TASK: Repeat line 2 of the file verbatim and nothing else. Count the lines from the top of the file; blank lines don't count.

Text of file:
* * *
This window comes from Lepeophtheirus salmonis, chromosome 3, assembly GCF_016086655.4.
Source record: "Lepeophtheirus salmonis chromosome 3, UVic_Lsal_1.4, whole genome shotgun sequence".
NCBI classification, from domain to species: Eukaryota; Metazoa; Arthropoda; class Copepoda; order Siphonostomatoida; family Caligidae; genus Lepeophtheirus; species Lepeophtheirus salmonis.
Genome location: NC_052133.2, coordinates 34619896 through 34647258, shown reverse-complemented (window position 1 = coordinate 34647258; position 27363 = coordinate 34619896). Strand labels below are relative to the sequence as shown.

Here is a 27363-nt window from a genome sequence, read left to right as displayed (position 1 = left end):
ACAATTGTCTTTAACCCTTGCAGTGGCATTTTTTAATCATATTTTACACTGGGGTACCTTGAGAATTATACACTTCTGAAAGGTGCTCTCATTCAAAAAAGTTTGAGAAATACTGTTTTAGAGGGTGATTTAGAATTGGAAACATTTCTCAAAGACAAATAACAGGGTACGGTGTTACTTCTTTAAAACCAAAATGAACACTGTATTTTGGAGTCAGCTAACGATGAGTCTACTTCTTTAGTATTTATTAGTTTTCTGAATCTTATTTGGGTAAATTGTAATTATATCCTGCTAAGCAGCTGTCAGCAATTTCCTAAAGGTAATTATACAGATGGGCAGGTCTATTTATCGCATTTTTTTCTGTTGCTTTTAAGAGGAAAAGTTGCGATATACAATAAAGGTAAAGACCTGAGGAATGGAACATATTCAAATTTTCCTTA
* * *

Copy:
Source record: "Lepeophtheirus salmonis chromosome 3, UVic_Lsal_1.4, whole genome shotgun sequence".